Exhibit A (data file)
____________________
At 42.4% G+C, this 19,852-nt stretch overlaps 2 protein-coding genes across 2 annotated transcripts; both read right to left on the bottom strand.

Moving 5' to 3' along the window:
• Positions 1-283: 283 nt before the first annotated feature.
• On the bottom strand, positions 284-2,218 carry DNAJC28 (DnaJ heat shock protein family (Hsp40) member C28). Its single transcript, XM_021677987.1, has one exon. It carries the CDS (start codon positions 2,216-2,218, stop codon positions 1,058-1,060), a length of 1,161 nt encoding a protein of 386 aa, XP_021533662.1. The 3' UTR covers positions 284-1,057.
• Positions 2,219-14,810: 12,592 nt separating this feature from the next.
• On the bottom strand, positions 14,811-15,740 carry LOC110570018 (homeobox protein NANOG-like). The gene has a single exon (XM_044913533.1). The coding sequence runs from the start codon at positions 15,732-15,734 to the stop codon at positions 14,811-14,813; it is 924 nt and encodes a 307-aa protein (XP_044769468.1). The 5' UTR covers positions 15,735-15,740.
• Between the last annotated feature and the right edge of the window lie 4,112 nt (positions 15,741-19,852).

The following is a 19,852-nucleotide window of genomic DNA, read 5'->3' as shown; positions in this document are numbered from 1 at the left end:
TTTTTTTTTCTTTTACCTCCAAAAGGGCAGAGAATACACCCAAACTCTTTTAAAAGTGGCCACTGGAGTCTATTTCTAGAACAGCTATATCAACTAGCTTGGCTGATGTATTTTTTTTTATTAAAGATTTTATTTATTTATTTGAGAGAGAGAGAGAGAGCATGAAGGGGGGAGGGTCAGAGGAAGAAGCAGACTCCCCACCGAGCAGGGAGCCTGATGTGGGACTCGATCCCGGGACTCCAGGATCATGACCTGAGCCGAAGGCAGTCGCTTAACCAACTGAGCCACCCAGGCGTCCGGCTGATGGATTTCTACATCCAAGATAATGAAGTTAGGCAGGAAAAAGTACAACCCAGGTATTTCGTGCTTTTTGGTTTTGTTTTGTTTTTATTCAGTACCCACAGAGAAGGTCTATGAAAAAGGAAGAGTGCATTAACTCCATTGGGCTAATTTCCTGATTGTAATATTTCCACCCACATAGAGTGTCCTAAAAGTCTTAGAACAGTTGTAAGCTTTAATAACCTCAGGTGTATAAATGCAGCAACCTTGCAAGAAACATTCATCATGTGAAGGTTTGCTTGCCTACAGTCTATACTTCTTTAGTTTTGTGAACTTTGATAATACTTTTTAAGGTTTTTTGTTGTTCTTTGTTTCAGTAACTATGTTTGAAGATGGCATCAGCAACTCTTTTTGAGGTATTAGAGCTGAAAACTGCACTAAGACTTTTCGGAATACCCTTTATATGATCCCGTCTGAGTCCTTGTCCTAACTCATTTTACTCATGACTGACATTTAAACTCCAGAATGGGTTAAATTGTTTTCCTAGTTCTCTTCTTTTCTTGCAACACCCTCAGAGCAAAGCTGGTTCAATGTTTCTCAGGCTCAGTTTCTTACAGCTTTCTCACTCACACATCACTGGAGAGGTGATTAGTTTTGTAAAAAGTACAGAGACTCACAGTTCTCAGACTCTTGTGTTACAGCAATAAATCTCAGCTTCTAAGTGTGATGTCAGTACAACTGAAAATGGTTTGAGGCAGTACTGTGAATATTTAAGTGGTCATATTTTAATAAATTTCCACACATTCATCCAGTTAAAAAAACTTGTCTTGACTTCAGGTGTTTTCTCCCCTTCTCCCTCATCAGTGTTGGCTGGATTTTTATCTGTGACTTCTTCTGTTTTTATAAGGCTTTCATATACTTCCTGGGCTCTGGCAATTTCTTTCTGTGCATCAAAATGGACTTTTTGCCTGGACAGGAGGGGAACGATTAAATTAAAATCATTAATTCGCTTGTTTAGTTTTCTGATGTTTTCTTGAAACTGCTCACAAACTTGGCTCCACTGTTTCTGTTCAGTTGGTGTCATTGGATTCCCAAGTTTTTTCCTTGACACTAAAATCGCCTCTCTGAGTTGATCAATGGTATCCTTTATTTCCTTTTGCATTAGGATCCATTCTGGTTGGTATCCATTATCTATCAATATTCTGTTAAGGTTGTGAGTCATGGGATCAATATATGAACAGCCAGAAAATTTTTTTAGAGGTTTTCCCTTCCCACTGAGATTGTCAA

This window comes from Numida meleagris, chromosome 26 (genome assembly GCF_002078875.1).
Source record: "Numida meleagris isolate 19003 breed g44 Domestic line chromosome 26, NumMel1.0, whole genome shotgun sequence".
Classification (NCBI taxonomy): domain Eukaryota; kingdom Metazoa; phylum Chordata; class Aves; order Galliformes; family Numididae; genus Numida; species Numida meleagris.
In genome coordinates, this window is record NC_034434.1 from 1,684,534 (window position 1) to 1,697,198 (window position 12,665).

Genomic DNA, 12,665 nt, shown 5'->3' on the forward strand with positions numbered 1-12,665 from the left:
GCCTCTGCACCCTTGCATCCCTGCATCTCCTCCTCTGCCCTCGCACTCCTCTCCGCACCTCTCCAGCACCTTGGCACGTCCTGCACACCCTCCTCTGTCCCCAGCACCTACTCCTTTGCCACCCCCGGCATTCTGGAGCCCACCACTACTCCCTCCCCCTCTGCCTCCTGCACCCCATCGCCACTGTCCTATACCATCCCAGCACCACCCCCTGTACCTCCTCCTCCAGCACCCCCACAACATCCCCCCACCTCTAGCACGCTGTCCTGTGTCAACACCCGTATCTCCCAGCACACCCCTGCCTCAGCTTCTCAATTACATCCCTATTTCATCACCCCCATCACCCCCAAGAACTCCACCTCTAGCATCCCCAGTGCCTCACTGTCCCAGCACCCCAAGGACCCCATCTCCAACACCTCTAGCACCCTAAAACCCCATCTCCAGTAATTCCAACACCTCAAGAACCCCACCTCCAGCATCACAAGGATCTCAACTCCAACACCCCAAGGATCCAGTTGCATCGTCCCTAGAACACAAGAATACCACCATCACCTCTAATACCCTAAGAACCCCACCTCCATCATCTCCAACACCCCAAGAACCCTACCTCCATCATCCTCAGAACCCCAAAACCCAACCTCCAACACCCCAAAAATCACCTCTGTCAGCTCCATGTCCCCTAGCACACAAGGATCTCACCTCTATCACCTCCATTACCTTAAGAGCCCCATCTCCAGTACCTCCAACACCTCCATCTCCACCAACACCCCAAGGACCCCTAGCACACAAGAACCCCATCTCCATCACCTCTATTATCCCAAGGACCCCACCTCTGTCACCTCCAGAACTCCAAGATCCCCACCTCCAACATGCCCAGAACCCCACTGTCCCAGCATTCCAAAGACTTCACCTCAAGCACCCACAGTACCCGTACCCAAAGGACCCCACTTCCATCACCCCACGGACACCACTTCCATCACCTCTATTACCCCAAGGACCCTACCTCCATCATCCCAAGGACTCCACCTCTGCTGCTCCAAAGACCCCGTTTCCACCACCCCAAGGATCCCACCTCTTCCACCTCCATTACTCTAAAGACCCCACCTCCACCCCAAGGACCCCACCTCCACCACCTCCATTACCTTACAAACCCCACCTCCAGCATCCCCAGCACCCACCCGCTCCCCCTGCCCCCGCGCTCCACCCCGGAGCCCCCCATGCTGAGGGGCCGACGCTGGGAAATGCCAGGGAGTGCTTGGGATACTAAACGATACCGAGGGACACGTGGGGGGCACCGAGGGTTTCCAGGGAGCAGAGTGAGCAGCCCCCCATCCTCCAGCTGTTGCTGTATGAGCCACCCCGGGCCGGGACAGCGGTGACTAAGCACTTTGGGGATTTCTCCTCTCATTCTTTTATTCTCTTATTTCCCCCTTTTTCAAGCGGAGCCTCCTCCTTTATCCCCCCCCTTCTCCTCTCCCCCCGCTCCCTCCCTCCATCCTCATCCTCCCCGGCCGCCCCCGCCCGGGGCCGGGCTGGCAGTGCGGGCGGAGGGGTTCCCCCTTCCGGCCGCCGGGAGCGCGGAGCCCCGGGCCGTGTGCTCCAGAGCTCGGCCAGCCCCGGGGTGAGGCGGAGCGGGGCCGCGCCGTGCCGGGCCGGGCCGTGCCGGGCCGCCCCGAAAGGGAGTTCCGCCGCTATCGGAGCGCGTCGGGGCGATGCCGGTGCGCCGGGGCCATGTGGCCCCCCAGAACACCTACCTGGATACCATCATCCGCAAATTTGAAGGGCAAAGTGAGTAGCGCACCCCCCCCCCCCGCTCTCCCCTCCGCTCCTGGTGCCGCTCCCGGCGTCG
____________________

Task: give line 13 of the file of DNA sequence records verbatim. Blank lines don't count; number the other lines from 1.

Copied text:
In genome coordinates, this window is record NC_034434.1 from 1,684,534 (window position 1) to 1,697,198 (window position 12,665).